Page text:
This is Mountain Bike Racing and takes place on forest trails that can offer some rough terrain, so dress accordingly. Also check the weather forecast before traveling and take wet weather gear for yourself and your photo gear if necessary.

As you are out in the forest take food and water as it can be a long day. While there is catering in the start finish area, it can be a long walk back if you are out on the far point of the course.

This is the first event in this series of features where I didn’t need the XF100-400mm f4.5/5.6 zoom as I was able to stand right next to the course. The long focal length was not required for the most part and under the trees the light was quite low so the f5.6 maximum aperture on the long lens would’ve forced me to raise the ISO to the top end of the range on the FUJIFILM X-T2.

For Mountain Bike Racing the XF50-140mm f2.8 is the best choice as you can fill the frame with the long end of the zoom while keeping the ISO lower in the challenging light conditions thanks to the f2.8 maximum aperture. I also had the 1.4x converter in my bag which I did use on a couple of occasions to give the lens a bit more pulling power. However, on the whole, I just needed the standard zoom range on the lens.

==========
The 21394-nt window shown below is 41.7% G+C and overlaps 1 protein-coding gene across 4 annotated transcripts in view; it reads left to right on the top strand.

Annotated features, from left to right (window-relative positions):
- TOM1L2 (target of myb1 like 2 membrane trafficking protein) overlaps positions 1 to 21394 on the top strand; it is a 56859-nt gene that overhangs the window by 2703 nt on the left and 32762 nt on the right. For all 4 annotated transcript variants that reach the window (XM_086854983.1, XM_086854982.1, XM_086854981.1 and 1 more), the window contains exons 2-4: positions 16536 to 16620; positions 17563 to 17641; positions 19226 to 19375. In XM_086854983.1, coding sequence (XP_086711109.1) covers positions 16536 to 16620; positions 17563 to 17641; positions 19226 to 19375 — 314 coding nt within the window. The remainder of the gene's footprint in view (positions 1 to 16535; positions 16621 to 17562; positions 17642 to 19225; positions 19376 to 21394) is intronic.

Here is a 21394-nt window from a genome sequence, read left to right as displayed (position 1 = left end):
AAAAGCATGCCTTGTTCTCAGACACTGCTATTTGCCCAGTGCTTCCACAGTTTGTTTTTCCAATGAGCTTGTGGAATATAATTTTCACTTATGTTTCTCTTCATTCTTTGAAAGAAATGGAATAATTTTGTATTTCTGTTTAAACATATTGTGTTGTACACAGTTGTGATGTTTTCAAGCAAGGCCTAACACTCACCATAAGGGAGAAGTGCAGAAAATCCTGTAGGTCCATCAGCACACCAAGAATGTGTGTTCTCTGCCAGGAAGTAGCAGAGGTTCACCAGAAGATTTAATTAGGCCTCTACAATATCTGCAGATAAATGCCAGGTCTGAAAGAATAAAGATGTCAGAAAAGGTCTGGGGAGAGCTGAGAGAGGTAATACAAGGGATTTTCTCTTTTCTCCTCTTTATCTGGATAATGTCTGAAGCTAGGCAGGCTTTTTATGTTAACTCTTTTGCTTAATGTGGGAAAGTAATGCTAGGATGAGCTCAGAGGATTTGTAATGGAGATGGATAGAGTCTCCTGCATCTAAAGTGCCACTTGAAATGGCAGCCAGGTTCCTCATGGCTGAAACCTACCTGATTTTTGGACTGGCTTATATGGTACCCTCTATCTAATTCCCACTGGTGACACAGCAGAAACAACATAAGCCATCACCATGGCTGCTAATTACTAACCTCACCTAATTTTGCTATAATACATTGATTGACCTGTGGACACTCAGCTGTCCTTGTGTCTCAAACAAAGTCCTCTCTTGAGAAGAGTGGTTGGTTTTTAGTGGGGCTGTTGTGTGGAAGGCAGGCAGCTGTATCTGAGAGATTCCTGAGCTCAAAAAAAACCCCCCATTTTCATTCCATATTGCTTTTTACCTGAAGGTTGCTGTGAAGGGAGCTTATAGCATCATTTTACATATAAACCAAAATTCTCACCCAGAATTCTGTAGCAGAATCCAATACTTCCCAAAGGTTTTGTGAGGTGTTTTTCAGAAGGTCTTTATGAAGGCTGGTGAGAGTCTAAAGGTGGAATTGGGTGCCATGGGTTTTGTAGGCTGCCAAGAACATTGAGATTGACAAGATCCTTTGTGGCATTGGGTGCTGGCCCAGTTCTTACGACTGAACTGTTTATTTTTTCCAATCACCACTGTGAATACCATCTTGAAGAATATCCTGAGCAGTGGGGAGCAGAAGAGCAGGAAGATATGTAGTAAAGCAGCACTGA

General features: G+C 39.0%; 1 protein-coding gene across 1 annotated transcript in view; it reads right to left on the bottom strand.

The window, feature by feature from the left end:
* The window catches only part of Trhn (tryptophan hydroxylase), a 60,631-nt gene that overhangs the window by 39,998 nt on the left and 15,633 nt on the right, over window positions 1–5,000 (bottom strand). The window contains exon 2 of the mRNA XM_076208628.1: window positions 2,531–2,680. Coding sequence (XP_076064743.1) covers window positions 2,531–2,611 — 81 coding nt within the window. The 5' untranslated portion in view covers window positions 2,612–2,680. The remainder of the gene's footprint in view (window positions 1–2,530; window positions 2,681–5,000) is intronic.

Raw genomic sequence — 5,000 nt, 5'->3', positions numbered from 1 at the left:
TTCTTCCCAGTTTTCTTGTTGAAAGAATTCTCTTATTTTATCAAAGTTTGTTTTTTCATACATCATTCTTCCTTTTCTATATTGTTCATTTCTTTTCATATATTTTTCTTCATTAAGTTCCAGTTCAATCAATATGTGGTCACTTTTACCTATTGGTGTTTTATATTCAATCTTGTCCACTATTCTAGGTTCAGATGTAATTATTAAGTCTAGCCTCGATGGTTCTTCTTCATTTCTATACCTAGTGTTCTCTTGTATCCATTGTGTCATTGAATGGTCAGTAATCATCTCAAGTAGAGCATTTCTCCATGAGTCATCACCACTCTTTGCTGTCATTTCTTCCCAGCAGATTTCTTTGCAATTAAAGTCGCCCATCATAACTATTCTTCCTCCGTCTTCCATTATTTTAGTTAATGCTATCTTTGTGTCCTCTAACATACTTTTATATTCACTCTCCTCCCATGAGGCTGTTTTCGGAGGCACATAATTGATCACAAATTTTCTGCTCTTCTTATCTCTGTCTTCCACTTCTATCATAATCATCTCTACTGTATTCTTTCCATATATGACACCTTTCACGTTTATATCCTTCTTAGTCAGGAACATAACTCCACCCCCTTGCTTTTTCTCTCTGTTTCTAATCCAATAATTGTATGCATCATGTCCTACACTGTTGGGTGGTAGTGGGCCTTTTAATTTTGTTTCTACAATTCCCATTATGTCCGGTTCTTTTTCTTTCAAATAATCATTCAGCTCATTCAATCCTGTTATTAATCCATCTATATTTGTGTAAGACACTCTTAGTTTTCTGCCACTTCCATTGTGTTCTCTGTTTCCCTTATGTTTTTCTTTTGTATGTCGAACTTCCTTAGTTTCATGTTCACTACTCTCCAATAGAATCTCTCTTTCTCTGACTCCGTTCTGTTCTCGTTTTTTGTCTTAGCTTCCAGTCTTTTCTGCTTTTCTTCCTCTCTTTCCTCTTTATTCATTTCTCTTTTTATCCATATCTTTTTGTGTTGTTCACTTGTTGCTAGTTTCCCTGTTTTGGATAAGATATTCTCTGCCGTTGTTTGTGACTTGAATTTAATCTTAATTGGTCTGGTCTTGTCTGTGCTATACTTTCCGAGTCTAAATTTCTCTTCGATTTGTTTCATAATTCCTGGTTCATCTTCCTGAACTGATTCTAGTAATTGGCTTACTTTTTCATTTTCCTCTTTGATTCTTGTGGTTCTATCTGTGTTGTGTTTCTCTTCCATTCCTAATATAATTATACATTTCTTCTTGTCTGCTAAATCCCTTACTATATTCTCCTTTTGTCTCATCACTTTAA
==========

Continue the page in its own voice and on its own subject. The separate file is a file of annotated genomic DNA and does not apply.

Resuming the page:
I also used the XF16-55mm f2.8 and XF10-24mm f4 zooms to capture the action around the course.


You can stand right next to the course and there are no barriers apart from around the start/finish area. Remember mountain bikes are fairly quiet, so if you are walking on the course make sure you keep an eye and ear open for oncoming competitors.

As this was a sport I had never shot before, I arrived early and walked the course, noting down where the best positions were for shooting. Look for water splashes and jumps, which will make your images more interesting.